If you come to Tokyo for sightseeing, Asakusa is not the only Buddhisit temple you should definitely stop by. Be sure to visit Fukagawa Fudoson, a little further east than Asakusa.
We affectionately call it ‘Ofudo-san’, but its official name is Naritasan Tokyo Betsuin Fukagawa Fudo-do. It is a Tokyo branch, so to speak, of Naritasan, an ancient temple near Narita Int’l Airport that is well known to overseas travellers.
The temple offers daily Goma, fire ritual at 9am, 11am, 1pm, 3pm and 5pm, which we would like you to experience. Goma is derived from the Sanskrit word “homa”, meaning holy flame, and is one of the tools used by the principal deity, Fudo Myoo(Acala wisdom king), to save all living things. Fudo Myoo has an indignant expression on his face as if he is chastising all living things which are overflowing with worldly desires, and he purifies them by burning them out with his flames.
The Goma starts with the entrance of monks blowing conch shells. Those of us who take part in the goma prayer listen to the sound of the big drums played by the monks and the chanting sutra and mantra, look at the sacred flame in which the Goma-wood with our wishes written on it is burned, and use all five senses as we continue to pray peacefully with our palms in one hand and our hearts in the other. The whole process of Goma is like a show, and it is sure to be a unique and precious opportunity for everyone to experience it.
Although the ceremony is originally intended for those who have paid a prayer fee to receive an ofuda amulet, even those who have not paid a prayer fee can enter the main hall and participate in the Goma. However, as this is a sacred event, hats and sunglasses must be removed when entering the hall, and it is strictly forbidden to raise one’s voice or take photographs with a camera or cellphone inside.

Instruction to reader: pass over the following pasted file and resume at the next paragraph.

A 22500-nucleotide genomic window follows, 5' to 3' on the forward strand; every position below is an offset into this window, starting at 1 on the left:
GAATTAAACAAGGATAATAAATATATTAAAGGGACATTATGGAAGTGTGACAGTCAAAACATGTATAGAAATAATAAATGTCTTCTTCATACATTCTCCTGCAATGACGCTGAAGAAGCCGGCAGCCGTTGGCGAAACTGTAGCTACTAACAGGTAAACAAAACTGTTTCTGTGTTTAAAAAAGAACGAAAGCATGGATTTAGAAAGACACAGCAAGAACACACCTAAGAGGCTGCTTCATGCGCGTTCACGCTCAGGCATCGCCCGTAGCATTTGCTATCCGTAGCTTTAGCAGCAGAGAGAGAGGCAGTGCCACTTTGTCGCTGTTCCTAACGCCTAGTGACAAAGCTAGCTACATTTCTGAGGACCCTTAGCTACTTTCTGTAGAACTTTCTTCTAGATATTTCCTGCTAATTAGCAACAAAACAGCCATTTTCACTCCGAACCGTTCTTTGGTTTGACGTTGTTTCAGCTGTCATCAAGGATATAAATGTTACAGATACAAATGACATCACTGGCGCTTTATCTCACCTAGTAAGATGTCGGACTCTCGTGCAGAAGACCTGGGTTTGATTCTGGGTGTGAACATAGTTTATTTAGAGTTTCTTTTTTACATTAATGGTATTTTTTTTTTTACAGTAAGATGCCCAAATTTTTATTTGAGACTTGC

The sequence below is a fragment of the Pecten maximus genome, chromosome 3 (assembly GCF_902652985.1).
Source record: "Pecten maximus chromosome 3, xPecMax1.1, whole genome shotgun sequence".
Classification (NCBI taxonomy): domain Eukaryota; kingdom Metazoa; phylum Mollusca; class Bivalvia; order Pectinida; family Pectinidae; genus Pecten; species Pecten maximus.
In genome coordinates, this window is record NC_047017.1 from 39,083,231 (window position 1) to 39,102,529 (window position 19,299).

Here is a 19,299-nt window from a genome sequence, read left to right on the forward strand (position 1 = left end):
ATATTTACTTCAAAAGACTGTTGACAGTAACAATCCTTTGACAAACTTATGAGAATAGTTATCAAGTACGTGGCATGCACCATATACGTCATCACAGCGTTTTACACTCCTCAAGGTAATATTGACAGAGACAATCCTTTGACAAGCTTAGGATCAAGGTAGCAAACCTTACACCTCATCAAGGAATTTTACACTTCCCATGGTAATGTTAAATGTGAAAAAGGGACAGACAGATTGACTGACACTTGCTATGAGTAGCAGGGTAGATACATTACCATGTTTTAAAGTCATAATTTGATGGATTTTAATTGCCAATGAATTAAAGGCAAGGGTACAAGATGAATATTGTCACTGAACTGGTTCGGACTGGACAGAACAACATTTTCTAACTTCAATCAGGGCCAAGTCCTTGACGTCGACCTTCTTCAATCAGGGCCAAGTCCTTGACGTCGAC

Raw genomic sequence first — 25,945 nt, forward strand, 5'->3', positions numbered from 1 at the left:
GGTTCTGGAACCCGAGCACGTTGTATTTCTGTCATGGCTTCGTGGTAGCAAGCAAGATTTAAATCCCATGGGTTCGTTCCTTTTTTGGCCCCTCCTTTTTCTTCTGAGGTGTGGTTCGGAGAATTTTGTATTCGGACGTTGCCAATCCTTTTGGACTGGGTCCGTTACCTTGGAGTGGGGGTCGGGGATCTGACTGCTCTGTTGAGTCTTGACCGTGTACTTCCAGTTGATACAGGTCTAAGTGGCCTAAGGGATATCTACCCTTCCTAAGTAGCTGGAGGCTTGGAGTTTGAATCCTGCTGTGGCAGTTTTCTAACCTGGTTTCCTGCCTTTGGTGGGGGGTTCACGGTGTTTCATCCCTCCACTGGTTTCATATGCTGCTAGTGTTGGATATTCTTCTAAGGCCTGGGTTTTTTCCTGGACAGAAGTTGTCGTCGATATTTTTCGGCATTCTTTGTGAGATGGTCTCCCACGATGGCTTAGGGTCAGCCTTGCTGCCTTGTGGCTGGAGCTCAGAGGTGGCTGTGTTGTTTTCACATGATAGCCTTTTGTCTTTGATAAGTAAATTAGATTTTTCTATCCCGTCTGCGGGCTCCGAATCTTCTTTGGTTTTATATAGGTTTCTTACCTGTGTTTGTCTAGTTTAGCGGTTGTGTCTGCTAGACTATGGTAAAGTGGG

Since the Covid-19 spread, the Goma fire ritual has been reduced in time to about 30 minutes, but it is still an exciting enough experience for first-time visitors. The modernised hall is also made up of three floors, with a maze-like prayer path surrounded by small crystal pagodas and a dark room containing a condensed version of the 88 sacred sites of Shikoku, so it is like a Buddhist theme park, and a visit to each floor is highly recommended. You should also visit the guardian deity of your birth year. Many people don’t know their guardian deity, so if you let us know your date of birth via email or contact form, we will tell you your guardian deity. If you are not sure how to behave in this temple, please observe how people around you are doing and learn from them.
Oh yes, there is also a place near the entrance to the temple where you can float a piece of paper with your wishes on it in a small dragon god pond. Overall, the temple is a fun and friendly hands-on experience despite being a religious institution.
Finally, Goma times may vary during the temple’s annual events and on weekends, so if you can read Japanese, check the official website or, if you have a specific date and time you want to visit, email us at least one day in advance and we will check and get back to you.